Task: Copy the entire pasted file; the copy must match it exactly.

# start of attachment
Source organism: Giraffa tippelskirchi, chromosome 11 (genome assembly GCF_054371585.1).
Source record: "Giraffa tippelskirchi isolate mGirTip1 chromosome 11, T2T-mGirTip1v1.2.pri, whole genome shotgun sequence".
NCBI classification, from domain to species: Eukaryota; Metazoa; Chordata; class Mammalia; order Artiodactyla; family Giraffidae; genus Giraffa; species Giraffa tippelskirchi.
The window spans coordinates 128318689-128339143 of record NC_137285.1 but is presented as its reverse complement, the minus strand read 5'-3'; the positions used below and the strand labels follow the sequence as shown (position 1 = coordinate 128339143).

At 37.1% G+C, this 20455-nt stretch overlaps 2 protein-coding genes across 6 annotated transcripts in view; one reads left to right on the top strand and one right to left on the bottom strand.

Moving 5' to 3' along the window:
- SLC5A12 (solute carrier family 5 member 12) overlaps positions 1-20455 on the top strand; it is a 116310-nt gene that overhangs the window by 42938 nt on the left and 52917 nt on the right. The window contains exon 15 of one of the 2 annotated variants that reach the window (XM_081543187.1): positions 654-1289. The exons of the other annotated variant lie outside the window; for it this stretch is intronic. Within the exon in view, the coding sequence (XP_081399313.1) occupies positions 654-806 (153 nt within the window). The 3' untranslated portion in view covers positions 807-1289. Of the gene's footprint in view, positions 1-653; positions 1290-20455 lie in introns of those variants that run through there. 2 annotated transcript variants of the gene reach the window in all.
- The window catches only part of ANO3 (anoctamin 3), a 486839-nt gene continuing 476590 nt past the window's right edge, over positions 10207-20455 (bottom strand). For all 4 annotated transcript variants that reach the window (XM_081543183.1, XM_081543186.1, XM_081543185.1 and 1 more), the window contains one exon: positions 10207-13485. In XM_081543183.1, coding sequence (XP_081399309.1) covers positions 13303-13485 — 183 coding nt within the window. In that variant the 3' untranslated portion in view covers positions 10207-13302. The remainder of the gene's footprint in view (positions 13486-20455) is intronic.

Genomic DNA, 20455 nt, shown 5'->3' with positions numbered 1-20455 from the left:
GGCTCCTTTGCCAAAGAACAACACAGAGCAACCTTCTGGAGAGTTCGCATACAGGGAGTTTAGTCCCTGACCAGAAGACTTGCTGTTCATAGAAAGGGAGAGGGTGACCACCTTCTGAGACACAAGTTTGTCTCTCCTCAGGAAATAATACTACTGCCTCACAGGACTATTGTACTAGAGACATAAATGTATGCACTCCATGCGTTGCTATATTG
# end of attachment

Source organism: Giraffa tippelskirchi, chromosome 11 (genome assembly GCF_054371585.1).
Source record: "Giraffa tippelskirchi isolate mGirTip1 chromosome 11, T2T-mGirTip1v1.2.pri, whole genome shotgun sequence".
NCBI classification, from domain to species: Eukaryota; Metazoa; Chordata; class Mammalia; order Artiodactyla; family Giraffidae; genus Giraffa; species Giraffa tippelskirchi.
The window spans coordinates 128318689-128339143 of record NC_137285.1 but is presented as its reverse complement, the minus strand read 5'-3'; the positions used below and the strand labels follow the sequence as shown (position 1 = coordinate 128339143).

At 37.1% G+C, this 20455-nt stretch overlaps 2 protein-coding genes across 6 annotated transcripts in view; one reads left to right on the top strand and one right to left on the bottom strand.

Moving 5' to 3' along the window:
- SLC5A12 (solute carrier family 5 member 12) overlaps positions 1-20455 on the top strand; it is a 116310-nt gene that overhangs the window by 42938 nt on the left and 52917 nt on the right. The window contains exon 15 of one of the 2 annotated variants that reach the window (XM_081543187.1): positions 654-1289. The exons of the other annotated variant lie outside the window; for it this stretch is intronic. Within the exon in view, the coding sequence (XP_081399313.1) occupies positions 654-806 (153 nt within the window). The 3' untranslated portion in view covers positions 807-1289. Of the gene's footprint in view, positions 1-653; positions 1290-20455 lie in introns of those variants that run through there. 2 annotated transcript variants of the gene reach the window in all.
- The window catches only part of ANO3 (anoctamin 3), a 486839-nt gene continuing 476590 nt past the window's right edge, over positions 10207-20455 (bottom strand). For all 4 annotated transcript variants that reach the window (XM_081543183.1, XM_081543186.1, XM_081543185.1 and 1 more), the window contains one exon: positions 10207-13485. In XM_081543183.1, coding sequence (XP_081399309.1) covers positions 13303-13485 — 183 coding nt within the window. In that variant the 3' untranslated portion in view covers positions 10207-13302. The remainder of the gene's footprint in view (positions 13486-20455) is intronic.

Genomic DNA, 20455 nt, shown 5'->3' with positions numbered 1-20455 from the left:
GGCTCCTTTGCCAAAGAACAACACAGAGCAACCTTCTGGAGAGTTCGCATACAGGGAGTTTAGTCCCTGACCAGAAGACTTGCTGTTCATAGAAAGGGAGAGGGTGACCACCTTCTGAGACACAAGTTTGTCTCTCCTCAGGAAATAATACTACTGCCTCACAGGACTATTGTACTAGAGACATAAATGTATGCACTCCATGCGTTGCTATATTG